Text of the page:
The Server Controversy: Where Do You Stand?

The National Association of Professional Process Servers (NAPPS) recent donation to the New York Professional Process Servers Association (NYPPSA) to assist in covering costs of litigation has created some controversy, as some believe the amount is too high in comparison to what has been given to other state associations.  However, when the entire situation is looked at it seems the monetary commitment to NYPPSA’s fight is one that is well justified given the impact the rulings would have had on process servers within New York City, many of whom are NAPPS members, as well as the potential impact this could have on similar future rulings in other states.

If the DCA recommendations and proposed rules were put into effect without any opposition the result would have been extremely damaging to the process server industry in New York City in regard to cost measures.  It also would have been difficult for servers to meet the expectations set regarding time requirements for reporting.  The litigation NYPPSA did on behalf of NYC process servers resulted in the following successful adjustments to the rules:

  • Instead of having a 24-hour reporting requirement for all services the time was extended to two business days after the last event recorded
  • The amount of time process servers need to keep papers records was reduced from 7 years to 3 years, reducing the financial burden placed on servers and agencies.
  • A new rule added a method for licensees to correct typographical errors in or advertent omissions from any entry into electronic format.

NYPPSA was also able to change the GPS requirements for New York City servers.  Originally servers would not have been allowed to continue their route if the GPS did not have a signal.  The GPS requirements also could present problems as a process server sometimes has no way of knowing that the GPS coordinates were not captured until the records are reviewed at a later date.  However this rule was overridden and servers are now allowed to proceed as long as the GPS tracking is implemented correctly.    

Numerous process servers in New York are members of NAPPS but NYPPSA, and these members have benefitted from the efforts of NYPPSA.   The litigation of NYPPSA also saved a large number of NAPPS members from having to pay a $1,000 fine.  The DCA intended to fine 129 process servers and agencies for each non-compliance for the NYC rules put into effect in May that many were unaware of.  NYPPSA worked to get an abatement for the $129,000 and saved many from an unnecessary expenditure. 

By contesting the original proposed rules, NYPPSA was not only working on behalf of New York City process servers but on behalf of process servers across the country.  The adjusted rules also made it so that work from the other 49 states would be excluded from having to comply with the New York rules.  As President of NAPPS and NYPPSA Larry Yellon said: “NYPPSA was the NAPPS foot soldier fighting a battle that affects the entire country”.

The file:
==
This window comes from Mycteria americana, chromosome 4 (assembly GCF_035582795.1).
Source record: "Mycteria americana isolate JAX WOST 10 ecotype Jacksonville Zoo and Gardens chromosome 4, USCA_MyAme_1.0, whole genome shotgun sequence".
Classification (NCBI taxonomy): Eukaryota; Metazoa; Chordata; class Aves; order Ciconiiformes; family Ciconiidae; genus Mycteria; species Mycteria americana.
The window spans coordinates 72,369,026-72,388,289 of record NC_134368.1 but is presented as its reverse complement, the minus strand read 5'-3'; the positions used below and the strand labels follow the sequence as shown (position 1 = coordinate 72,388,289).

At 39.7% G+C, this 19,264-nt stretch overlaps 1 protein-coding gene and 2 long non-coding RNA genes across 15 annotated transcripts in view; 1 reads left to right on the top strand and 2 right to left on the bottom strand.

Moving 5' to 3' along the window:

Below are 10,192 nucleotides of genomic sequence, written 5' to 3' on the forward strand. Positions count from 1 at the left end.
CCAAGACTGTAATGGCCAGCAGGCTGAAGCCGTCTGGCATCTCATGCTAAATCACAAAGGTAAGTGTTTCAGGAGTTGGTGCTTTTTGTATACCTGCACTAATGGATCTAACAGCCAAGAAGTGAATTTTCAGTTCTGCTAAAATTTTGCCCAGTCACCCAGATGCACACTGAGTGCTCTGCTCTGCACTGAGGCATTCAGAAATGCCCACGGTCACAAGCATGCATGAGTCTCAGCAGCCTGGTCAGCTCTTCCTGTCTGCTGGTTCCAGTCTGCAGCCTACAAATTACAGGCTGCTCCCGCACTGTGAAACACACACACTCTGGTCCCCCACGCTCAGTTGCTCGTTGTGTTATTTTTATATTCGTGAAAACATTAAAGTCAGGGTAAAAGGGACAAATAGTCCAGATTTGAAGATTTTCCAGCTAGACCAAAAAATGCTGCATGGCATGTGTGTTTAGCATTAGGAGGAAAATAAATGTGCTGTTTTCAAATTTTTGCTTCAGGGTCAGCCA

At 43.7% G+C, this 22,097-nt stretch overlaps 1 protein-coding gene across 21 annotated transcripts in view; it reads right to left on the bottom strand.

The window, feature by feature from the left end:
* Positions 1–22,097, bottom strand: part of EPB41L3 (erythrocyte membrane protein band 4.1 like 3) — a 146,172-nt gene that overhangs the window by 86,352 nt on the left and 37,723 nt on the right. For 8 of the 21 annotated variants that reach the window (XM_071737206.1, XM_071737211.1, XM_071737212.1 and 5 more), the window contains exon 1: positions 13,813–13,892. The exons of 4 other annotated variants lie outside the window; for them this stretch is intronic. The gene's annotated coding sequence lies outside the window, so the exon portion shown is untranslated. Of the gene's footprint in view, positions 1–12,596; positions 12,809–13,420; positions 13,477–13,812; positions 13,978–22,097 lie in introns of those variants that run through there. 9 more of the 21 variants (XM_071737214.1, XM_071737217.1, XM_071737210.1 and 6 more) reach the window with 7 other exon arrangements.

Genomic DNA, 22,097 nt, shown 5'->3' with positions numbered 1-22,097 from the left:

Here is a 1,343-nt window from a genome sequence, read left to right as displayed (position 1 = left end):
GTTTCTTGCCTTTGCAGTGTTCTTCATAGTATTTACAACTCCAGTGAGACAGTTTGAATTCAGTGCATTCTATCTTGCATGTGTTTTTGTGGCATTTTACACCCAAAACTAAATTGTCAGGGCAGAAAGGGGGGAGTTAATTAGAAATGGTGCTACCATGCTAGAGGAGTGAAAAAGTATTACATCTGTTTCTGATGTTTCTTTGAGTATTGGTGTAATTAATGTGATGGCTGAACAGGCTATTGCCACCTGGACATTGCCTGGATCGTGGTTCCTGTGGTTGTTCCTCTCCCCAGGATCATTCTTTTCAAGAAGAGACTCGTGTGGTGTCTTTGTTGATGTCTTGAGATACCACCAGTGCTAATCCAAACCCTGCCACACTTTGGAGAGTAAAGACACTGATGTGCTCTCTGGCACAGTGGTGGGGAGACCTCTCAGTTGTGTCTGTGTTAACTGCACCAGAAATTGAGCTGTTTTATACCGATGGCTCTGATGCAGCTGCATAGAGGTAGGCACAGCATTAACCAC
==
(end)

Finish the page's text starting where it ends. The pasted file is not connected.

The litigation of NYPPSA also has effects for the entire industry and future proposed legislation. The case of the Long Island process serving company American Legal Process and its owner William Singler spurred the rule and law changes within New York.  A suit filed by the 2009 New York Attorney General, Andrew Cuomo, finally came to a head when Singler, pled guilty to fraud for failing to provide proper legal notification to thousands of New Yorkers facing primarily debt related lawsuits.  Singler was eventually sentenced to prison on March 24, 2010 for more than 1 year and the Attorney General is currently pursuing dismissal of over 100,000 cases handled by ALP.

As more cases of sewer service come to light it is not without reason to think that other states may soon follow in the footsteps of New York and lay down more stringent laws.  Within Florida alone two process serving companies are currently being investigated by the Attorney General, ProVest and Gissen & Zawyer Process Service Inc.  While there has been no statement made by the Attorney General, the outcome could result in new process serving laws.   Even though states have their own regulations regarding the requirements for process servers, legal matters tend to look at previous cases to set the precedent. 

Total costs of all litigation equaled $187,000 of which NYPPSA contributed $87,000 from its own treasury.  What if NYPPSA did not exist or simply did not have the money to put in to cover ANY of the costs?  Then NAPPS would be stuck with the full bill.  While the total requested amount from NAPPS of $100,000 is indeed more substantial than any other previous amount that has been granted, this is also the most significant piece of process service legislation to come about in terms of regulation.

While the recent ILAPPS victory to get assaulting a process server made a felony is without a doubt a resounding victory that will hopefully pave the way for more states to adopt a similar law, a lack of NAPPS financial contributions would not have resulted in extreme detriment to hundreds of process servers.  The New York City rules and regulations that were to be put into place would have had a profound effect on process servers as a whole and an even more onerous one on the smaller process serving companies.  NYPPSA has contributed a significant amount from their own treasury to the litigation bill, and it does not make sense for such an organization to bear the entire burden of a fight that benefited NAPPS members both within NYC as well as on a nationwide level. 

Congratulations to NYPPSA for your hard work and commitment to ensuring fair regulations and rulings for process servers!


Let us know what you think and where you stand on the issue below!


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